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DrMichaelSalkin
DrMichaelSalkin,
Category: Bird
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One of my chickens is puffed up and lethargic. Do you

Customer Question

Hi, One of my chickens is puffed up and lethargic. Do you recognize this?
JA: I'm sorry to hear that. Could be a lot of things that cause lethargy. The Veterinarian will know how to help your bird. What is the bird's name and age?
Customer: No name. Approx. 2 yrs. If she's approached she moves normally but sits back down.
JA: Is there anything else important you think the Veterinarian should know about No?
Customer: That's all I'm observing. She's a little older than 2 yrs. We are noticing very rough calciumed eggs. Could this be a clue?
Submitted: 5 months ago.
Category: Bird
Expert:  DrMichaelSalkin replied 5 months ago.

You're speaking to Dr. Michael Salkin. Welcome to JustAnswer. I'm currently typing up my reply. Please be patient. This may take a few minutes.

Expert:  DrMichaelSalkin replied 5 months ago.

I'm sorry that your question wasn't answered in a timely manner. We don't have many avian vets on this site. Regretfully, fluffing and lethargy can indicate any number of illnesses or health issues in chickens. In avian medicine, there's rarely one cause of such a presentation, so we usually begin with a list of differential diagnoses and use lab tests, X-rays, and physical exams to differentiate one from another. Necropsy of a newly dead or a sacrificed severely ill bird then refrigerated (not frozen) can be an important diagnostic particularly in large production flocks. If you have such a flock, your best course of action may be to have your county extension poultry service or avian vet (please see here: www.aav.org) arrange a necropsy. I understand that this may not be appropriate for a pet chicken, however.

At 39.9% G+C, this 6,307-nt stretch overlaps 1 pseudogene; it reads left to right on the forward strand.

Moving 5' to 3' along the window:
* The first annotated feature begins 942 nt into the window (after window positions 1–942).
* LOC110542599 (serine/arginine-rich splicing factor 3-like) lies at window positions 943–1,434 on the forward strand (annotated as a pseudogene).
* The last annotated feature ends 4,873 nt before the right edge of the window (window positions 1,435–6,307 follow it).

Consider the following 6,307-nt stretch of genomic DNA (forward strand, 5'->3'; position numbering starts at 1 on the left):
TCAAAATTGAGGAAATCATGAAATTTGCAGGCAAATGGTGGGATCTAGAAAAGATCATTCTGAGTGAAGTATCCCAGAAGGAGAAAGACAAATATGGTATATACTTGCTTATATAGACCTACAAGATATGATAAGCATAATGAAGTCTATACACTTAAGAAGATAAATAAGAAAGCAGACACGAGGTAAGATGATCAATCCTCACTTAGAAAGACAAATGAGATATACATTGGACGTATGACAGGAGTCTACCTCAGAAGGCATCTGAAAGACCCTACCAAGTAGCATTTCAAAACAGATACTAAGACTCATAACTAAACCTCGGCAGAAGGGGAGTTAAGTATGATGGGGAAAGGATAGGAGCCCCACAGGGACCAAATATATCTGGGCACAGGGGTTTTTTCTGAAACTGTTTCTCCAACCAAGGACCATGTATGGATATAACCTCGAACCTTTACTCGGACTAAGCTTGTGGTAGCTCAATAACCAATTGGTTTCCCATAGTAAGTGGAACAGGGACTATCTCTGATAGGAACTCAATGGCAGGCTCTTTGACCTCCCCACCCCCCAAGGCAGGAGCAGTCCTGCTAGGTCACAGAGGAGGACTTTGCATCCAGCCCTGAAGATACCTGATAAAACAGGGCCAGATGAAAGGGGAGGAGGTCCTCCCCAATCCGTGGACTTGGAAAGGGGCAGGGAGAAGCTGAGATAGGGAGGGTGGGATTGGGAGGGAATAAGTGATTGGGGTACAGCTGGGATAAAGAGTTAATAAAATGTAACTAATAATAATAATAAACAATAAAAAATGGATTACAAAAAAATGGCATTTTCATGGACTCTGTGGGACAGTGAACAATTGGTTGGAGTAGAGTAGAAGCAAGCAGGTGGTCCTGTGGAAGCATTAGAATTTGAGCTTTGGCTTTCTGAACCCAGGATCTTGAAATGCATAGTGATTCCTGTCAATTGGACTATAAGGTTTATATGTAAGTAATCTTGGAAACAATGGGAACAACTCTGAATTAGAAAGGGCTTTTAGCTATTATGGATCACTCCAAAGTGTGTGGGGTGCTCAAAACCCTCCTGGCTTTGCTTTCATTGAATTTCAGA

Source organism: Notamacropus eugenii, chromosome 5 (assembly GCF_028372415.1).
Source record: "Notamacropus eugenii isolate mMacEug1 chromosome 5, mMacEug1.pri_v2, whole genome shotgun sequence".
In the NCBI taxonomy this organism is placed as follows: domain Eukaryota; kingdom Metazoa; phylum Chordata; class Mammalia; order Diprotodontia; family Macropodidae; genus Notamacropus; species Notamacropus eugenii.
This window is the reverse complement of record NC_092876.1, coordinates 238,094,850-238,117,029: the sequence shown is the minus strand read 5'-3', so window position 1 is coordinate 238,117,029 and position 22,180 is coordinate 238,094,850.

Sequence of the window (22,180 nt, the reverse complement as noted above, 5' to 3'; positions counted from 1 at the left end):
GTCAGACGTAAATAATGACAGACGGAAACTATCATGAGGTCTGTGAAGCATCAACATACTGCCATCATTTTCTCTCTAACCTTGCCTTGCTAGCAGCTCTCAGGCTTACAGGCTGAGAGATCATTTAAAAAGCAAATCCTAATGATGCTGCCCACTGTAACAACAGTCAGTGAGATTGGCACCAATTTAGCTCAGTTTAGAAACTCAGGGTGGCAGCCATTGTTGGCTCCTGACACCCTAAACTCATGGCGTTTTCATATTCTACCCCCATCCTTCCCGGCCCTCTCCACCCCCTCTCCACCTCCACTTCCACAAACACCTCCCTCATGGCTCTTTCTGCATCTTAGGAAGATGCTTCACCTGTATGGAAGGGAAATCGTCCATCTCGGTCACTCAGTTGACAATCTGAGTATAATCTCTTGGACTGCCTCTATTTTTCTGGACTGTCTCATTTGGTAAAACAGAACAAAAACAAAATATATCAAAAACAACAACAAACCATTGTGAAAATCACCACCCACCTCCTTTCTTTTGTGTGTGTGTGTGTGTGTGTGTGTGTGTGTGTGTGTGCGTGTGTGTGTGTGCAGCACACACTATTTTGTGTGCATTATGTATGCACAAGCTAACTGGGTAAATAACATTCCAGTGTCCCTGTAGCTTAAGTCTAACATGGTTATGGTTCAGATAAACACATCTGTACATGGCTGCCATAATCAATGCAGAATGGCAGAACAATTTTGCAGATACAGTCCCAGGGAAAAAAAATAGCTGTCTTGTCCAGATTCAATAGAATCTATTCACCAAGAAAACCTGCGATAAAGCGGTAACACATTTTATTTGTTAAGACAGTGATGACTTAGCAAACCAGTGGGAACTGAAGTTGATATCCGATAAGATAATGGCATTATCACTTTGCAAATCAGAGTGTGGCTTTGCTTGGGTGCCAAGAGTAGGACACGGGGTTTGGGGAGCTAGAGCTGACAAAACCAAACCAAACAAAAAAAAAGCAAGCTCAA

As more and more backyard flocks arise, the demand for veterinary care has similarly increased but little in the way of over the counter drugs exist for their care and so flock owners are quite handicapped in how they can help their birds without the aid of a veterinarian; however, it's best to approach the diagnostic process with a clear sense of her financial value to your operation. Although some services such as your county animal disease diagnostic laboratory might be available free of charge through a county agency or land-grant extension office, the expense of some diagnostic tests and treatments can add up quickly. While it’s always worth your time and money to identify a bacterial or viral infection that could potentially impact more than one member of the flock, this might not be the case with a condition that only affects one hen. It frustrates me that I can't be more specific for you but such is the dilemma of poultry owners and vets alike.

To answer you directly, rough shelled eggs are seen with diseases such as infectious bronchitis (IB), paromyxovirus, avian influenza, and egg drop syndrome (EDS) but there are quite a few considerations for shell quality as you can read here: http://www.thepoultrysite.com/articles/1003/factors-influencing-shell-quality/

Please respond with further questions or concerns if you wish.